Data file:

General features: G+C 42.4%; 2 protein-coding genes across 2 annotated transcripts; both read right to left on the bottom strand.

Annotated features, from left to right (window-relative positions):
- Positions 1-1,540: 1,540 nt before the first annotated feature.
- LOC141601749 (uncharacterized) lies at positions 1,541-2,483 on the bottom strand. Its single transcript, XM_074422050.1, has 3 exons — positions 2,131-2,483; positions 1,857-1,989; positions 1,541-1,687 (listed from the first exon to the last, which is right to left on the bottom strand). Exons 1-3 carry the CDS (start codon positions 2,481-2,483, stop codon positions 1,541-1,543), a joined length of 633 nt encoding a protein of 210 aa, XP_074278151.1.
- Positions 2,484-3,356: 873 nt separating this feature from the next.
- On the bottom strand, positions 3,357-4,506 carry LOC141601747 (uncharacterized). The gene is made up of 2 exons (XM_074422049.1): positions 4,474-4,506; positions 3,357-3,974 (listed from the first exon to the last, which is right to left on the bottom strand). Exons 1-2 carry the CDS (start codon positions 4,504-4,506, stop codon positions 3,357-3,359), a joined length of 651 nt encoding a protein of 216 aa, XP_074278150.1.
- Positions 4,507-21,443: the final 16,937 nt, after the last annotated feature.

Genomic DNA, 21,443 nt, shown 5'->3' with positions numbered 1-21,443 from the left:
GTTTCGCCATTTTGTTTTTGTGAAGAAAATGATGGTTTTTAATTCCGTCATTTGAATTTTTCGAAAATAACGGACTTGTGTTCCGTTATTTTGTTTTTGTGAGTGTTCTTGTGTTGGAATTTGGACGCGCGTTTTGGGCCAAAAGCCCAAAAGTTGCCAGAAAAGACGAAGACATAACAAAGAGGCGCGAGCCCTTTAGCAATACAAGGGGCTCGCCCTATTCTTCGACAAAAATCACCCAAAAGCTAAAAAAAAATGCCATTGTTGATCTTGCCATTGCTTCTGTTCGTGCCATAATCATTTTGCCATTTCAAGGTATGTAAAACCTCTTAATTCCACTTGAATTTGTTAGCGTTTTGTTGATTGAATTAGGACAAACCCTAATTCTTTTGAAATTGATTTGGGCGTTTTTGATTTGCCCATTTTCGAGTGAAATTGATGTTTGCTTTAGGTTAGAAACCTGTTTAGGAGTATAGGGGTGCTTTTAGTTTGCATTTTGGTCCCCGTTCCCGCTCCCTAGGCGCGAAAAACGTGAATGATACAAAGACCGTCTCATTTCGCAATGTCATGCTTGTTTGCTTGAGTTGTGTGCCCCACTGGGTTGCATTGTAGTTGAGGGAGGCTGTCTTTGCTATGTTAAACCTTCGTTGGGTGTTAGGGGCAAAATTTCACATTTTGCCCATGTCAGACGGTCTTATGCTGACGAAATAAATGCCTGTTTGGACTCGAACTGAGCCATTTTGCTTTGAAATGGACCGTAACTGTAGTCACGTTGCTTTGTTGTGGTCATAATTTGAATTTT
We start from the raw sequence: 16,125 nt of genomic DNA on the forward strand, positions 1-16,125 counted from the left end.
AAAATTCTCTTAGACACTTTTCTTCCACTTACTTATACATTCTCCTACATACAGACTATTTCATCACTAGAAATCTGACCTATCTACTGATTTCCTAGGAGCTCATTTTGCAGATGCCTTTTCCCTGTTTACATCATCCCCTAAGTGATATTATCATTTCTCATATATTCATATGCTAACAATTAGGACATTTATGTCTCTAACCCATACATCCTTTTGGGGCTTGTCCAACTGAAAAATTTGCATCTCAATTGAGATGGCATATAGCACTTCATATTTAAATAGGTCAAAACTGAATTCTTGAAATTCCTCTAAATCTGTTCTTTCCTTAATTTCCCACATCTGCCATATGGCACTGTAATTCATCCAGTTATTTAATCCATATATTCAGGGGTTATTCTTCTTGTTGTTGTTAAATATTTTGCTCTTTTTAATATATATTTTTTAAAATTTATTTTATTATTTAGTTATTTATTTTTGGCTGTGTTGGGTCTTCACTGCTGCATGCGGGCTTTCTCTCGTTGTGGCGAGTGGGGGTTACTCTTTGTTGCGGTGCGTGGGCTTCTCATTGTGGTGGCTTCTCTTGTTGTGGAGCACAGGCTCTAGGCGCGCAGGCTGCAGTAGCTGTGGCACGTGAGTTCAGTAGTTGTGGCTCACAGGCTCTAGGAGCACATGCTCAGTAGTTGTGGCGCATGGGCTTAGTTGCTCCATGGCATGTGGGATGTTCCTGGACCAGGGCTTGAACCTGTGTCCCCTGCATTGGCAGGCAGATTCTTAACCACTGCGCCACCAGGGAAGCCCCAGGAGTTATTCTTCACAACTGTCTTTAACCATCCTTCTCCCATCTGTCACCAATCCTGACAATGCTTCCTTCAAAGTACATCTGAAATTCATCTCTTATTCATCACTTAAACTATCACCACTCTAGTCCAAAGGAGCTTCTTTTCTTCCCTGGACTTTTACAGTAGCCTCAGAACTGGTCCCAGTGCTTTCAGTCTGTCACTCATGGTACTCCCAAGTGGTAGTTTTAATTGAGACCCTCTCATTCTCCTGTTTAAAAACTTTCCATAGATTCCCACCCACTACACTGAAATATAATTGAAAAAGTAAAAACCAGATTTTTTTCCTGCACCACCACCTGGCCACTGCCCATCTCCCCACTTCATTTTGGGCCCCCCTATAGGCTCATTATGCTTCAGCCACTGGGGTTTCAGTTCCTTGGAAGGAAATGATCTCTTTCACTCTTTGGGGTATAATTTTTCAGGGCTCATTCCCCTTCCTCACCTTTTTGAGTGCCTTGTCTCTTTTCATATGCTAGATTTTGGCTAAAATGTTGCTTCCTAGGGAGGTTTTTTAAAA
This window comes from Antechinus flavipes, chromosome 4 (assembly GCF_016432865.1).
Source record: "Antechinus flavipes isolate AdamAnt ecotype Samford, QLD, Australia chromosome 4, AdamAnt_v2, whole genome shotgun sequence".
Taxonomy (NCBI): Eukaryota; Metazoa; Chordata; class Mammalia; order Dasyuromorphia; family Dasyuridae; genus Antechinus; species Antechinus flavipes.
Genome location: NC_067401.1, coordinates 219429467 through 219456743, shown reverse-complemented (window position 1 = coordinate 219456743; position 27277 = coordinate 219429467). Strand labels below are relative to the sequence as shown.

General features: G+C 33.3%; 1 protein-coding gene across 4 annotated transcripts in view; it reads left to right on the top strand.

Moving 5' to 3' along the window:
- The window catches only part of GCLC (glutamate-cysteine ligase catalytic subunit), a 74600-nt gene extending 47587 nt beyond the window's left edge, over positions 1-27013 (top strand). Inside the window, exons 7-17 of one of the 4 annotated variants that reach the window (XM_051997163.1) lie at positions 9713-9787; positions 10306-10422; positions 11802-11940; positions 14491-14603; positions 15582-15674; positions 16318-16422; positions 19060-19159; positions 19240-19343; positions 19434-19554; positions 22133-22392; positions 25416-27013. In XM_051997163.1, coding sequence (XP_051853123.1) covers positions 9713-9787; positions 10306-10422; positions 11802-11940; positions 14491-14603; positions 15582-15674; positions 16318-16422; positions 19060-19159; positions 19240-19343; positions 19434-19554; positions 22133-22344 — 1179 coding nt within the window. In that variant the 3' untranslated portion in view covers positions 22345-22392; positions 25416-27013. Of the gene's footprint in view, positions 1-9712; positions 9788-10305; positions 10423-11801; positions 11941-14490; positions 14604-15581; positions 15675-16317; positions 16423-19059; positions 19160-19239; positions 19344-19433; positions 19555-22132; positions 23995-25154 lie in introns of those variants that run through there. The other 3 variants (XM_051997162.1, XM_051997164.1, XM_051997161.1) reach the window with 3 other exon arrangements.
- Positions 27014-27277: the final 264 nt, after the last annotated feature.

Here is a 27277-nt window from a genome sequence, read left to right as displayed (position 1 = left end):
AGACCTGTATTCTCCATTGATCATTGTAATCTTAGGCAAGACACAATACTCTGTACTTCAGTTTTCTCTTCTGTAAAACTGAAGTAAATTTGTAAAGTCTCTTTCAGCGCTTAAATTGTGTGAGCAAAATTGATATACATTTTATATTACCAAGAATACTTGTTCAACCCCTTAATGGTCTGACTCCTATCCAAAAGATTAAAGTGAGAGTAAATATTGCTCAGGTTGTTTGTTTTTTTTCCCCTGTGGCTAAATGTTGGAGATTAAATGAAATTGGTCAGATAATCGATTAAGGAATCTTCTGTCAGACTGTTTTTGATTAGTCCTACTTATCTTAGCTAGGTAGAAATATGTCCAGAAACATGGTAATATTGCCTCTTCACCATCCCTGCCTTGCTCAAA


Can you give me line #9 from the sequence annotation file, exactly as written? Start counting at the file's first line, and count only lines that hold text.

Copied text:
GTTTCGCCATTTTGTTTTTGTGAAGAAAATGATGGTTTTTAATTCCGTCATTTGAATTTTTCGAAAATAACGGACTTGTGTTCCGTTATTTTGTTTTTGTGAGTGTTCTTGTGTTGGAATTTGGACGCGCGTTTTGGGCCAAAAGCCCAAAAGTTGCCAGAAAAGACGAAGACATAACAAAGAGGCGCGAGCCCTTTAGCAATACAAGGGGCTCGCCCTATTCTTCGACAAAAATCACCCAAAAGCTAAAAAAAAATGCCATTGTTGATCTTGCCATTGCTTCTGTTCGTGCCATAATCATTTTGCCATTTCAAGGTATGTAAAACCTCTTAATTCCACTTGAATTTGTTAGCGTTTTGTTGATTGAATTAGGACAAACCCTAATTCTTTTGAAATTGATTTGGGCGTTTTTGATTTGCCCATTTTCGAGTGAAATTGATGTTTGCTTTAGGTTAGAAACCTGTTTAGGAGTATAGGGGTGCTTTTAGTTTGCATTTTGGTCCCCGTTCCCGCTCCCTAGGCGCGAAAAACGTGAATGATACAAAGACCGTCTCATTTCGCAATGTCATGCTTGTTTGCTTGAGTTGTGTGCCCCACTGGGTTGCATTGTAGTTGAGGGAGGCTGTCTTTGCTATGTTAAACCTTCGTTGGGTGTTAGGGGCAAAATTTCACATTTTGCCCATGTCAGACGGTCTTATGCTGACGAAATAAATGCCTGTTTGGACTCGAACTGAGCCATTTTGCTTTGAAATGGACCGTAACTGTAGTCACGTTGCTTTGTTGTGGTCATAATTTGAATTTT